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jk broster

Nottingham, England
  • 6
  • reviews
  • 1
  • helpful vote
  • 14
  • ratings
  • Artemis

  • By: Andy Weir
  • Narrated by: Rosario Dawson
  • Length: 8 hrs and 57 mins
  • Unabridged
  • Overall
    4.5 out of 5 stars 7,274
  • Performance
    4.5 out of 5 stars 6,859
  • Story
    4 out of 5 stars 6,845

Jazz Bashara is a criminal. Well, sort of. Life on Artemis, the first and only city on the moon, is tough if you're not a rich tourist or an eccentric billionaire. So smuggling in the occasional harmless bit of contraband barely counts, right? Not when you've got debts to pay and your job as a porter barely covers the rent. Everything changes when Jazz sees the chance to commit the perfect crime, with a reward too lucrative to turn down.

  • 5 out of 5 stars
  • Jazzed Up Sci-Fi Crime Caper

  • By Simon on 15-11-17

A great follow up

Overall
5 out of 5 stars
Performance
5 out of 5 stars
Story
5 out of 5 stars

Reviewed: 14-09-18

They say about music that you have your whole life to write your first album and six months to write your second. How many groups have put out an awesome debut only to fade into mediocrity?
That thought was in my mind as I started Artemis - I need not have worried.
To be clear, this is not The Martian pt 2, but so many of the elements that made Wier’s first book so enjoyable are clearly there: the detailed hard S-F, the wise cracking central protagonist, the believability.
The performance (from Rosario Dawson of Daredevil fame) is excellent too.
If you enjoyed The Martian, this is well worth a listen.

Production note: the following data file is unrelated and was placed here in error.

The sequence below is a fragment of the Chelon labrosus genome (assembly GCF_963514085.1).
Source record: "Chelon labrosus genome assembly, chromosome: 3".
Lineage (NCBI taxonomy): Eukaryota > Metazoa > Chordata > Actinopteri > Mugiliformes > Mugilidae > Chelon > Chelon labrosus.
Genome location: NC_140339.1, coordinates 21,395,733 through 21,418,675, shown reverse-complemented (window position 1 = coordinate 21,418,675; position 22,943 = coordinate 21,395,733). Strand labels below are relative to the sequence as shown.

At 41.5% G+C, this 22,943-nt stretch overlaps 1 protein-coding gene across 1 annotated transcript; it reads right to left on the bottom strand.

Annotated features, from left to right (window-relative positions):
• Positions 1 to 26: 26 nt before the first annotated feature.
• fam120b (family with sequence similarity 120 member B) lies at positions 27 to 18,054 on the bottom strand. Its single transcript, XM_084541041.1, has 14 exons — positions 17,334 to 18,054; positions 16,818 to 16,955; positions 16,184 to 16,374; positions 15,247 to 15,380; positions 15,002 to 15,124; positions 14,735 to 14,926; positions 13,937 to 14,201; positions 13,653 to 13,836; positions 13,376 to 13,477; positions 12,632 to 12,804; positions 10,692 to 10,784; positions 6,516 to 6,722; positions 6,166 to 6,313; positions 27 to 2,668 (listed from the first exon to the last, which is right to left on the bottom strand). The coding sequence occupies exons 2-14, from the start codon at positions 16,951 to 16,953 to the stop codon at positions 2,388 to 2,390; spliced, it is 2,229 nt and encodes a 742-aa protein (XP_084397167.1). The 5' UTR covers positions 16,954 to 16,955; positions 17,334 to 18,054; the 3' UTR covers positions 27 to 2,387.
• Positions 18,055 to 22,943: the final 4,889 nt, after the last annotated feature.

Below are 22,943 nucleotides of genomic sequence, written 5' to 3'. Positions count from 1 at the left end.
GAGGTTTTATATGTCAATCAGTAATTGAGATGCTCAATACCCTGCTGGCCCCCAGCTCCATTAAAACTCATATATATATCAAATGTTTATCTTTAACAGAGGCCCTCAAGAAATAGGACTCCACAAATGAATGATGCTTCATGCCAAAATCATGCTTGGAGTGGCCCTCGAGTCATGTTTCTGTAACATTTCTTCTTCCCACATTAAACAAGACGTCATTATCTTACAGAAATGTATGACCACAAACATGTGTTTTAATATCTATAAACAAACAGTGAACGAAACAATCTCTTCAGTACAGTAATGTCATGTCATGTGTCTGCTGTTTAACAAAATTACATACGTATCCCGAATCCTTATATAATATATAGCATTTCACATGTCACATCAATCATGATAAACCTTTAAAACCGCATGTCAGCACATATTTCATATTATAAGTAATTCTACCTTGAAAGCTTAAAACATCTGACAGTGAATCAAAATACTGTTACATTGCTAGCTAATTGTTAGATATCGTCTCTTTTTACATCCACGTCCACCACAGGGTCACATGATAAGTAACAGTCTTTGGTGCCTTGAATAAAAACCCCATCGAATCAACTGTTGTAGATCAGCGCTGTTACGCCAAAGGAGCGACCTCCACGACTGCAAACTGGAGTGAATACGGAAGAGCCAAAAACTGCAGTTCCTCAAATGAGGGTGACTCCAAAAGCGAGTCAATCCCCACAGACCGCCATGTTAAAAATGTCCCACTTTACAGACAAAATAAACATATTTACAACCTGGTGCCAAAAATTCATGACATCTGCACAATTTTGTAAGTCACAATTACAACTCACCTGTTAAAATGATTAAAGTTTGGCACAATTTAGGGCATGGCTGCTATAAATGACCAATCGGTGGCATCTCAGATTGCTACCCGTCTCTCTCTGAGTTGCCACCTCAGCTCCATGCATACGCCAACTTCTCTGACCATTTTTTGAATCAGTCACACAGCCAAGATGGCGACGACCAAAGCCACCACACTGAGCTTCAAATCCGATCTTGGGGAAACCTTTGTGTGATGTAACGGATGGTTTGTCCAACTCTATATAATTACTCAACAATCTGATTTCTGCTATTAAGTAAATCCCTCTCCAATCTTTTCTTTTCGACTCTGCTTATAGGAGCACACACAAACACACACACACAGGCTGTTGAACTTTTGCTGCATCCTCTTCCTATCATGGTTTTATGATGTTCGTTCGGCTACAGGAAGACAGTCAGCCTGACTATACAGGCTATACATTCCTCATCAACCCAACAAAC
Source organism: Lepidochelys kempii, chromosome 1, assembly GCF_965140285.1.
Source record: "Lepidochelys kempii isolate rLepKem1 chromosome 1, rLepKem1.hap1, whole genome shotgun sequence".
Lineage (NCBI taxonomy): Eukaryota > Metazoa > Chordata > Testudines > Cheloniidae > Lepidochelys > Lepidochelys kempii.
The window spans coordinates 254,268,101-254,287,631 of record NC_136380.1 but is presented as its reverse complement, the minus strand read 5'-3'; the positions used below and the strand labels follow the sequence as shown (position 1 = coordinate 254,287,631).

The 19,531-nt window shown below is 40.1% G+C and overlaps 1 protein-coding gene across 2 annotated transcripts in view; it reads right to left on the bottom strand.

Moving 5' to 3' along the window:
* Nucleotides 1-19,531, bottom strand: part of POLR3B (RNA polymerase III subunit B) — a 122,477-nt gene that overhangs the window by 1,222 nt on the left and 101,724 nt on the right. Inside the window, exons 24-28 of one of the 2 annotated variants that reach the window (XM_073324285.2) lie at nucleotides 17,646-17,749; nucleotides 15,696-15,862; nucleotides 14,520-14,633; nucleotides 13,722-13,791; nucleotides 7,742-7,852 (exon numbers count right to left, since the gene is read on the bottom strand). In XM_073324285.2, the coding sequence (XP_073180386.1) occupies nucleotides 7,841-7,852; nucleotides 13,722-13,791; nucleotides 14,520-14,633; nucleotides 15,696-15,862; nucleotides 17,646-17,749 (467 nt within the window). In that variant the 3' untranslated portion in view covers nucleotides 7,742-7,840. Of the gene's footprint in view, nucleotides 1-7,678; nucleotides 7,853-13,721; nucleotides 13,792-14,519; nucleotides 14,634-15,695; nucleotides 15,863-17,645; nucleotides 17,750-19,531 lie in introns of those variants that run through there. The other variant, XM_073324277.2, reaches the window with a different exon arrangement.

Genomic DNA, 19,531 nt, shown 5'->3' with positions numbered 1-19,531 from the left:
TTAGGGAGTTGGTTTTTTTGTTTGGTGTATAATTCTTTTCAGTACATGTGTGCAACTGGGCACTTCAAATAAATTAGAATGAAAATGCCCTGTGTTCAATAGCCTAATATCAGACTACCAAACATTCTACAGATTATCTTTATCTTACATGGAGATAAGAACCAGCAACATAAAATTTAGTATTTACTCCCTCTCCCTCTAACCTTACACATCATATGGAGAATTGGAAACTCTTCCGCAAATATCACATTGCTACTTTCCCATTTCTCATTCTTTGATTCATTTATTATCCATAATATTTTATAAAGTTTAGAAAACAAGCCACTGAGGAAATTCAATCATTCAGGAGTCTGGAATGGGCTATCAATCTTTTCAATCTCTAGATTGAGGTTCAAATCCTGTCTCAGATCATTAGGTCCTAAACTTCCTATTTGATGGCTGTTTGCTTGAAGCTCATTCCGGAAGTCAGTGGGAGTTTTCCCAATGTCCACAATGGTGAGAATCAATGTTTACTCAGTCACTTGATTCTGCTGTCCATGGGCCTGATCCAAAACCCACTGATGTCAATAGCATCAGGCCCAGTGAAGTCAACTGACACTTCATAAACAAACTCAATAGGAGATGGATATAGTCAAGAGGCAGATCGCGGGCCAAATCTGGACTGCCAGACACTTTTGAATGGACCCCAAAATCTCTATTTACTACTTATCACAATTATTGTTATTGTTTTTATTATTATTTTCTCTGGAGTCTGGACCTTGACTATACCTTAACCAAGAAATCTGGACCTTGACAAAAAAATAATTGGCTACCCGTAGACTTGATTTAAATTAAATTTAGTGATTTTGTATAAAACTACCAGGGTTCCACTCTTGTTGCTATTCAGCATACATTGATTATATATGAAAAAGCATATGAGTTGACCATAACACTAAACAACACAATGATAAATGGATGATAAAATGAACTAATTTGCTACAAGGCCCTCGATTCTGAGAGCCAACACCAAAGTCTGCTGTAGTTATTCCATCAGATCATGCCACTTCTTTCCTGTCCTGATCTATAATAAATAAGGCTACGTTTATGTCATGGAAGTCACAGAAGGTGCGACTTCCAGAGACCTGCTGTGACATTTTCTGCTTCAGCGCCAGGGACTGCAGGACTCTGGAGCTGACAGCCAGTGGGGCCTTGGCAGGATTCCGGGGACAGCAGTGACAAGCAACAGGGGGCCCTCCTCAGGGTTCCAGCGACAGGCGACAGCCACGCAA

• Metro 2033

  • By: Dmitry Glukhovsky
  • Narrated by: Rupert Degas
  • Length: 20 hrs and 1 min
  • Unabridged
  • Overall
    4.5 out of 5 stars 1,266
  • Performance
    4.5 out of 5 stars 1,175
  • Story
    4.5 out of 5 stars 1,175

The year is 2033. The world has been reduced to rubble. Humanity is nearly extinct and the half-destroyed cities have become uninhabitable through radiation. Beyond their boundaries, they say, lie endless burned-out deserts and the remains of splintered forests. Survivors still remember the past greatness of humankind, but the last remains of civilisation have already become a distant memory. Man has handed over stewardship of the earth to new life-forms.

  • 5 out of 5 stars
  • Thrilling and Engaging

  • By Katherine on 11-04-13

Excellent!

Overall
5 out of 5 stars
Performance
5 out of 5 stars
Story
5 out of 5 stars

Reviewed: 10-08-18

I recently worked my way through all of Joe Abercrombie’s books (all excellent by the way) and have been looking for something to fill the gap they left.
Metro 2033 is great, well written, translated and performed - it effortlessly introduces the reader to a whole post apocalyptic society living in the Moscow Metro.
(Part of the time I spent listening to it I was in Bratislava and Budapest and the writing very nicely conveys the feeling of the Eastern European underground system).
I can’t wait to get into Metro 2034.

  • Best Served Cold

  • By: Joe Abercrombie
  • Narrated by: Steven Pacey
  • Length: 26 hrs and 28 mins
  • Unabridged
  • Overall
    4.5 out of 5 stars 2,203
  • Performance
    5 out of 5 stars 1,924
  • Story
    4.5 out of 5 stars 1,919

Springtime in Styria. And that means war. There have been nineteen years of blood. The ruthless Grand Duke Orso is locked in a vicious struggle with the squabbling League of Eight, and between them they have bled the land white. While armies march, heads roll and cities burn, behind the scenes bankers, priests and older, darker powers play a deadly game to choose who will be king.

  • 5 out of 5 stars
  • Low down dirty double crossing ...

  • By Stuart on 08-02-13

Truly excellent.

Overall
5 out of 5 stars
Performance
5 out of 5 stars
Story
5 out of 5 stars

Reviewed: 02-02-18

A fantastic book, with a great performance.
I have thoroughly enjoyed this tale of horrible people doing unspeakable things to each other. The ensemble cast of characters is well handled and the story has plenty of pace. Every chapter closes leaving you wanting more.
Overall I would give this 9.9 out of 10. It would be 10/10, but for the narrator's pronunciation of "grimace", which he reads as grim-ace, rather than grim-us (there is plenty of grimacing going on in this book!) :-)

  • Phoenix Rising

  • A Ministry of Peculiar Occurrences Novel
  • By: Pip Ballantine, Tee Morris
  • Narrated by: James Langton
  • Length: 13 hrs and 46 mins
  • Unabridged
  • Overall
    4 out of 5 stars 125